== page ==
The Black Hat cybersecurity and hacking conference in Las Vegas this week is swarming with young, tech-savvy geeks, many of whom are devoted to the concept of an open and free Internet.
In other words, many come from much the same demographic and worldview as National Security Agency leaker Edward Snowden.
That presents a problem for government agencies and corporate security teams, who for years have recruited talented technologists at Black Hat, and its funkier underground cousin, DEF CON, which is also going on in Las Vegas this week.
At both events, there's a strong undercurrent of sympathy for Snowden—and a renewed suspicion of government security types who in the past have been free to wander the halls here and compare notes with the hacker community.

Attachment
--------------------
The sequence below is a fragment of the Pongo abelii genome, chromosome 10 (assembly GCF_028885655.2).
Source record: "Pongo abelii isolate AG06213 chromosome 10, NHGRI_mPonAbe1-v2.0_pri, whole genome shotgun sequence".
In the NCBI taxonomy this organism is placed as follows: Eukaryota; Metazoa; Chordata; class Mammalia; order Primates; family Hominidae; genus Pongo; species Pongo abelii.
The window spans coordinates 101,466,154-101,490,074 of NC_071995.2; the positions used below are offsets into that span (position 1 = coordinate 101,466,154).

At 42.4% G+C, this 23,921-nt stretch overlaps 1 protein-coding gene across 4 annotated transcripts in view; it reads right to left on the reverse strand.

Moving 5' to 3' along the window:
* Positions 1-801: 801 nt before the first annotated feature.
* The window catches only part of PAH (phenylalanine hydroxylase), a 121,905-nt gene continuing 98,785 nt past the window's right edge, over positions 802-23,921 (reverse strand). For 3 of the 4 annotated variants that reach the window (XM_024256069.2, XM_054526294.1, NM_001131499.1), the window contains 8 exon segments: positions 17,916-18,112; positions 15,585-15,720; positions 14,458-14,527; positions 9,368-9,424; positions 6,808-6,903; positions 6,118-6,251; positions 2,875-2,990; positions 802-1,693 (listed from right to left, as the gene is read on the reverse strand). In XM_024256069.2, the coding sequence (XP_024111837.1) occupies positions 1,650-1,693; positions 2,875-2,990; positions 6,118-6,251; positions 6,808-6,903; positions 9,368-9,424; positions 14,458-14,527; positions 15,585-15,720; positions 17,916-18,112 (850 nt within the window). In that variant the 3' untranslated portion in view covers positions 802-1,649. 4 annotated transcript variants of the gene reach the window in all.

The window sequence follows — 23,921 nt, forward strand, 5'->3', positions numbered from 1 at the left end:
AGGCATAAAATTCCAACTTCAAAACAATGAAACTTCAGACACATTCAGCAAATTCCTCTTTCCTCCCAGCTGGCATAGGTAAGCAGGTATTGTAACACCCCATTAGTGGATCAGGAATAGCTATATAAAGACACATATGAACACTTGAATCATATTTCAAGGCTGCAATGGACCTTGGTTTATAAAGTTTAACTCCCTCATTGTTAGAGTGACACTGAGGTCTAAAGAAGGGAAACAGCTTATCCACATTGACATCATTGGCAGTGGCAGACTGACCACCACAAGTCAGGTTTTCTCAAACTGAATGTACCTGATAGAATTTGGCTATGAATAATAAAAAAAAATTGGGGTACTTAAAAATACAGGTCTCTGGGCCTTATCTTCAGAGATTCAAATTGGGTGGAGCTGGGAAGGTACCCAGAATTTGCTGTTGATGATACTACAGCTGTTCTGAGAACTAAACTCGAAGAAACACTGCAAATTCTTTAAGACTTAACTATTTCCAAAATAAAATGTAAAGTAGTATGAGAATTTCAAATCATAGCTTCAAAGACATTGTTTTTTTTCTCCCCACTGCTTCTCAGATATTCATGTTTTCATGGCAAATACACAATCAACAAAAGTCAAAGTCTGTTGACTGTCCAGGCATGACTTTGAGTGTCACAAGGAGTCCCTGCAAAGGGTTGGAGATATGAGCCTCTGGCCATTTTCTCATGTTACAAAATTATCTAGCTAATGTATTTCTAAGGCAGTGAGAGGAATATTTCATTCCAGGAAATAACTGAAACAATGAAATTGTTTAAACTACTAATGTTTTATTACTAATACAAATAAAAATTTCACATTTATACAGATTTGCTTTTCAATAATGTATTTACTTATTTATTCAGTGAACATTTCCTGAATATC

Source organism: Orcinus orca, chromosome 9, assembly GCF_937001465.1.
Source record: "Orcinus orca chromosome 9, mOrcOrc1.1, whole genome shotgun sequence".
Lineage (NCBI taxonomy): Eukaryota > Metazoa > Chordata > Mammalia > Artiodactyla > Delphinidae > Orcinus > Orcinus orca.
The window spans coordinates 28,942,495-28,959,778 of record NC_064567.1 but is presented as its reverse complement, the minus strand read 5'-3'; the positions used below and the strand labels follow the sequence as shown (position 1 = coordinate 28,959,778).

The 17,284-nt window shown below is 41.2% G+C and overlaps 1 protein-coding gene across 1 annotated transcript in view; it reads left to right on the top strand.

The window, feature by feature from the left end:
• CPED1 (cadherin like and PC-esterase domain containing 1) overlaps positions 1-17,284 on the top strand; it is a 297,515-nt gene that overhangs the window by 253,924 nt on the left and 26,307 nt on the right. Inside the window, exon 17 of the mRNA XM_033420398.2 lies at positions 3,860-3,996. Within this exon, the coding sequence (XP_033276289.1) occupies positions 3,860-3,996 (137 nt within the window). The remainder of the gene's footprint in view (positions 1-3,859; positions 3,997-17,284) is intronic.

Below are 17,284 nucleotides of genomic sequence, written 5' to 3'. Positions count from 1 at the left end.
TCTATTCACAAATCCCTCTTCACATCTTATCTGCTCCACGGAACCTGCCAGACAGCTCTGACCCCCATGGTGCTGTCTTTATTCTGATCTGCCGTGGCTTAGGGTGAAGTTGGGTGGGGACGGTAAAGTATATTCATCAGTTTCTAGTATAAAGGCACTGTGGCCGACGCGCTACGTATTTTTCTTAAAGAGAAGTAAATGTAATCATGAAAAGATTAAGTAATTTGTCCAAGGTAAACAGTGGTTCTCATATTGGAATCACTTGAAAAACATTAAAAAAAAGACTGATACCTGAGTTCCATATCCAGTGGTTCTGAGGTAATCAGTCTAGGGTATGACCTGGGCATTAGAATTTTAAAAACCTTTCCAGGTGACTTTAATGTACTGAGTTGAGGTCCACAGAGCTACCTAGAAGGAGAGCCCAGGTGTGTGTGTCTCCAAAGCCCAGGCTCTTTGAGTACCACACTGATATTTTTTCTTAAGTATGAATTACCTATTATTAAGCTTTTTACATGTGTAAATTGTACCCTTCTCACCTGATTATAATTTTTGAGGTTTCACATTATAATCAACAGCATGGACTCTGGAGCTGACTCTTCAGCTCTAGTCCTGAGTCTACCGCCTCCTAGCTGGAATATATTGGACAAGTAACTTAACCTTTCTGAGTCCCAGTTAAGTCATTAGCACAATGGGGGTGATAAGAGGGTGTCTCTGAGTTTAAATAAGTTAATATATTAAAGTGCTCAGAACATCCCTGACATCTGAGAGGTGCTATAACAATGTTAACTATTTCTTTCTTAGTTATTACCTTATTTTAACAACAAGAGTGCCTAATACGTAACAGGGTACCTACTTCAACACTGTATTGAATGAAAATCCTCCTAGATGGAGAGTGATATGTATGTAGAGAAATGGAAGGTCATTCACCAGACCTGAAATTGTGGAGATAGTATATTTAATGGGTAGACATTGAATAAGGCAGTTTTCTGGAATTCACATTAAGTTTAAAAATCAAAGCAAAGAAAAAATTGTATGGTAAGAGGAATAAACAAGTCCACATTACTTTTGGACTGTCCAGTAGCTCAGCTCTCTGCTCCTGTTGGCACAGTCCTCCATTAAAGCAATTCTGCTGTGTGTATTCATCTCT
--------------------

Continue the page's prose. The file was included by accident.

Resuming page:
"Never have I seen in the history of our community such tension and stress around what's going on and what's gonna come next," said Jeff Moss, the founder of both Black Hat and DEF CON.
The head of the NSA, Gen. Keith Alexander, came face to face with that tension Wednesday, during his keynote speech at Black Hat. A small number of hecklers interrupted his speech several times, forcing Alexander to respond to their comments.
Defending his agency, Alexander said: "We stand for freedom."
"Bullsh**t!" shouted an audience member.
Later, another heckler shouted that Alexander should read the constitution.
"I have," Alexander replied. "You should, too."